24 November 2014


When I moved to Brazil, along with all the excitement of a new home, a new language, new friends, new routines and a new angle on the world, I must admit that I also had a funny feeling, a persistent, underlying unease that I couldn’t quite put into words. There were plenty of distractions, of course. Picking our way through the minefield of visas and other bureaucratic procedures was distracting. Finding our way around the aisles of the local supermarkets was distracting. Valiantly treading the waters of three- and four-language dinner parties was distracting. But sometimes, in the quiet of an evening, there it was. That low hum of disquiet. What was wrong with me? Well, recently I’ve begun to hear of a new medical condition, a condition of extreme anxiety regarding opportunities, interactions, experiences and events that a person might miss. Could it be? Had I developed FOMO, the dread Fear Of Missing Out?

Jersey Boys, bis
There I was in my first month in Brazil, June 2002, right between the third and fourth seasons of The Sopranos! What was I going to do? Was I supposed to just fuggedaboutit? My distance from American television (and our pigheadedness about not subscribing to cable television here) also made it impossible for me to follow the newer shows like Boardwalk Empire, Mad Men, Orange is the New Black, and other shows I don’t even know about. And what about new movie releases? I hadn’t realized that all movies are not released in all countries. Was I going to end up missing some? How was I going to make sense of the Oscars? (Turns out that the rights to the Oscars are tightly controlled, the show is not live-streamed, so I couldn’t watch it anyway.) And I had a real moment’s pause once I realized that I would miss the new books written by my favorite authors, the ones known collectively as "the Jonathans."* I found what I could in the used-book stores in Rio, but not all of the books I wanted to read made their way south of the border.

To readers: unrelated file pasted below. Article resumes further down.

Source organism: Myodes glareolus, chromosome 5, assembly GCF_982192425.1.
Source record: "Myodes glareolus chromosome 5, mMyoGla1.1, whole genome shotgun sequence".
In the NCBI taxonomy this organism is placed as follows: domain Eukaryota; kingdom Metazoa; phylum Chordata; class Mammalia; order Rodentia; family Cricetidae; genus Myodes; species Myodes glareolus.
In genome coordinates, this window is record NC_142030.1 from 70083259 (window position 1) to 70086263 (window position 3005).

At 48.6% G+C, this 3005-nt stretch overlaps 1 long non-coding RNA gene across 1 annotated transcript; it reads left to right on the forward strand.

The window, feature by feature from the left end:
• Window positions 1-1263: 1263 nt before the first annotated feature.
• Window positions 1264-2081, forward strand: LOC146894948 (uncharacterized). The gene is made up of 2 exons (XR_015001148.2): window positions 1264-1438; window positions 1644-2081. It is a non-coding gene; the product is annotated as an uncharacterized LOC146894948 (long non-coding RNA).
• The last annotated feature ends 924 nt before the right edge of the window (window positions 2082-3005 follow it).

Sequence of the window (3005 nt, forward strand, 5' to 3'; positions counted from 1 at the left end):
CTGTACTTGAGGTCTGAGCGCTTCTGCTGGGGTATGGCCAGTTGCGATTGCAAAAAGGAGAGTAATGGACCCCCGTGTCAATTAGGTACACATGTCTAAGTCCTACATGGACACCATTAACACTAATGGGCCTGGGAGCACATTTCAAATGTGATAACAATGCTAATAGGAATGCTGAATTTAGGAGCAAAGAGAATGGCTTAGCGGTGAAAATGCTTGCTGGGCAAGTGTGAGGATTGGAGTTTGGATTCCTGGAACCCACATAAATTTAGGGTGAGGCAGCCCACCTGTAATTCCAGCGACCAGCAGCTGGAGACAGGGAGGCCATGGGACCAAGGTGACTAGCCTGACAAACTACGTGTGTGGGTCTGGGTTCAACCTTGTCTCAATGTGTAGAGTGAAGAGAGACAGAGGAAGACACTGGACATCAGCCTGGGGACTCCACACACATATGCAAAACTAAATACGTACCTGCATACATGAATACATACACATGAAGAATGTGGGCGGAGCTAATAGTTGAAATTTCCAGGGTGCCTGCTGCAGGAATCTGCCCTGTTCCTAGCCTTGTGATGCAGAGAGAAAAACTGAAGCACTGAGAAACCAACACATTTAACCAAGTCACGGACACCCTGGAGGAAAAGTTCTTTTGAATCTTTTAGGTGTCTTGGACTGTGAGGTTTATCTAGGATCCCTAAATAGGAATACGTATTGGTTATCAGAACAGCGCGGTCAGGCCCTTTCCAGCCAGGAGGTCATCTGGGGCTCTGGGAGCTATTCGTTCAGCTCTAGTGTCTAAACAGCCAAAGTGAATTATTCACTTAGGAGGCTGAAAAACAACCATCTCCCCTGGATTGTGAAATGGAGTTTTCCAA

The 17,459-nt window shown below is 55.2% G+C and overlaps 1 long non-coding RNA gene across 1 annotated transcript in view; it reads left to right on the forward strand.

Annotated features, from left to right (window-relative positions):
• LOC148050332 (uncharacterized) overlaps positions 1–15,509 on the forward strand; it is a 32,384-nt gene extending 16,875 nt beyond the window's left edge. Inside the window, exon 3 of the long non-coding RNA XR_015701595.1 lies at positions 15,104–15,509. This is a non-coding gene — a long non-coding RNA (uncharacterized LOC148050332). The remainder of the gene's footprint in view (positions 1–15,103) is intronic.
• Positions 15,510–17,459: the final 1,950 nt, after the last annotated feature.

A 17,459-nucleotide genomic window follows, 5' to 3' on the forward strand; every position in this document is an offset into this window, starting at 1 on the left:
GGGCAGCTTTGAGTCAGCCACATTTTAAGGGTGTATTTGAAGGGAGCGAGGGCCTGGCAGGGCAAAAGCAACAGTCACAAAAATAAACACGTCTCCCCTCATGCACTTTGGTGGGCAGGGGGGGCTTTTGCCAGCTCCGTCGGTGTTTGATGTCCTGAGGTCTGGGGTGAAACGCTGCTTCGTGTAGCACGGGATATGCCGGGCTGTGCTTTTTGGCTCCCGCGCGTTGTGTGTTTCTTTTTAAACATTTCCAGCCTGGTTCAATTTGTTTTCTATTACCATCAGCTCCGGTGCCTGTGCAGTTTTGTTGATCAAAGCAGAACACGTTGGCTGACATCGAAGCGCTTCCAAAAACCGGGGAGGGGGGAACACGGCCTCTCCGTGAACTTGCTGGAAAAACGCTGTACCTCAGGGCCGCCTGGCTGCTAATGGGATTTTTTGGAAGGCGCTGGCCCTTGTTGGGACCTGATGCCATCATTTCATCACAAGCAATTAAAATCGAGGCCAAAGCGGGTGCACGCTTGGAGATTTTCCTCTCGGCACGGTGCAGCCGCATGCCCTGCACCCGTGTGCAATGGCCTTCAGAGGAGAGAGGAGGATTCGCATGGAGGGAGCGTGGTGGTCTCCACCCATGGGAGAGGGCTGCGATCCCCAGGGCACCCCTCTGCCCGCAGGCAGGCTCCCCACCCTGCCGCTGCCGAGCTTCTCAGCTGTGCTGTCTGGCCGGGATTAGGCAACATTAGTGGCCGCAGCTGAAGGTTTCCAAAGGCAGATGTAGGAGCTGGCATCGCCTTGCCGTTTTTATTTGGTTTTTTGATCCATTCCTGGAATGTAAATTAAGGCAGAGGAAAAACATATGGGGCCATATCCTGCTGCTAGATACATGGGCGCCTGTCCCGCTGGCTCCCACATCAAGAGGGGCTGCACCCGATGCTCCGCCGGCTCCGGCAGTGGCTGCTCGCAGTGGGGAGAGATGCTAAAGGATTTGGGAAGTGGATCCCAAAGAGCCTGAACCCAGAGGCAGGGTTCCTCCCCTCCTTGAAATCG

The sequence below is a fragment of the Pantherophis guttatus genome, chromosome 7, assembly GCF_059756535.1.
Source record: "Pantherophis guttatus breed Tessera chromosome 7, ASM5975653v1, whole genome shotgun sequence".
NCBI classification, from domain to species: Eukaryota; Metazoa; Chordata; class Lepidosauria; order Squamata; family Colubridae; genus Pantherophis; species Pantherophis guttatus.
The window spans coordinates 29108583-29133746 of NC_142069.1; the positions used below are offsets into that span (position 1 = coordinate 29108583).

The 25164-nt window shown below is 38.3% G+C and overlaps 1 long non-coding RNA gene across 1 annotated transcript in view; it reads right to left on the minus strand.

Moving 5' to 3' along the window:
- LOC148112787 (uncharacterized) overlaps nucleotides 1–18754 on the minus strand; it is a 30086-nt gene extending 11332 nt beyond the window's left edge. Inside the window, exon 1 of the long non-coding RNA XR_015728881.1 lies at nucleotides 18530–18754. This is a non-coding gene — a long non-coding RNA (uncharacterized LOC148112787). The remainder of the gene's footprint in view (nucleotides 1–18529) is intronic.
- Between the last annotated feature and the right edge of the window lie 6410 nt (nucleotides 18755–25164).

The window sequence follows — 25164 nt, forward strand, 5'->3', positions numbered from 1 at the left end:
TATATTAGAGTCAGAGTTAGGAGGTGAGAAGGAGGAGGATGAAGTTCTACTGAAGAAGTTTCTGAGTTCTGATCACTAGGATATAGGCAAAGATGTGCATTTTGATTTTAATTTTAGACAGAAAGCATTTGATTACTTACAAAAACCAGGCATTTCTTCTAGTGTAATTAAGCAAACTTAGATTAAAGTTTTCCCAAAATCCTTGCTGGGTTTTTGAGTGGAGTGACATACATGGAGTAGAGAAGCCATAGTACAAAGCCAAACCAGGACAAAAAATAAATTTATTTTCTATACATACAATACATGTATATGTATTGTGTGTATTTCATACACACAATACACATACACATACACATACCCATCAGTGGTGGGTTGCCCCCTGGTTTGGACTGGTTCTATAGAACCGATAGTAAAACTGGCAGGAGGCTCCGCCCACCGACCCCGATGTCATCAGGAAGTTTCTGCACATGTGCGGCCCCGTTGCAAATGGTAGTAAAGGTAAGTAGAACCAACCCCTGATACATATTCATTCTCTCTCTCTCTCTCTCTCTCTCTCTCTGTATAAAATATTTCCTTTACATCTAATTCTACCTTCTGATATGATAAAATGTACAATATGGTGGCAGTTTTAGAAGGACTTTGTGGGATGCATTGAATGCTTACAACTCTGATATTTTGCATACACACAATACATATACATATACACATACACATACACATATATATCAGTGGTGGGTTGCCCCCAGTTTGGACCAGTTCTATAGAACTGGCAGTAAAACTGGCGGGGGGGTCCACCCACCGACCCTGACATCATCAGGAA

So how do I square our not subscribing to cable TV — so that we don’t sit and watch English-language shows — with that slight disquiet I feel about missing out on those very shows? I don’t square it, which tells me that my particular strain of FOMO might not be as dire as others. If it were, I’d have signed up for cable and Netflix. I have done one thing, though, and one thing only, to keep myself connected, and that was to get a Kindle. Now I have all the books I want right in my hands, available any time of day or night at the touch of a one-click Whispersync — whatever that actually is. The irony here is that some of my favorite authors have stopped being so prolific. One or two of them haven’t written a new book in ten years, so I haven’t missed a thing!

It took some time for me to wrench my core focus away from the USA and all that I might be missing there and focus instead on where I was actually living. Art and theater and concerts and films and novels and high-quality TV shows are created all over the world, and some reach the States late, and some reach the States not at all. Americans miss out on plenty, too. So do I suffer from FOMO? I admit that I did have a low-level case at first. But I’ll side with William Wordsworth, who wrote "For such loss . . . abundant recompense."** My loss has turned into my gain. (And of course, if I really, really need to, I can always just go out and buy the boxed set of all six seasons of the Sopranos!)

*Ames, Franzen, Lethem, Miles, Safran-Foer
**Lines Composed a Few Miles Above Tintern Abbey, William Wordsworth, 1798

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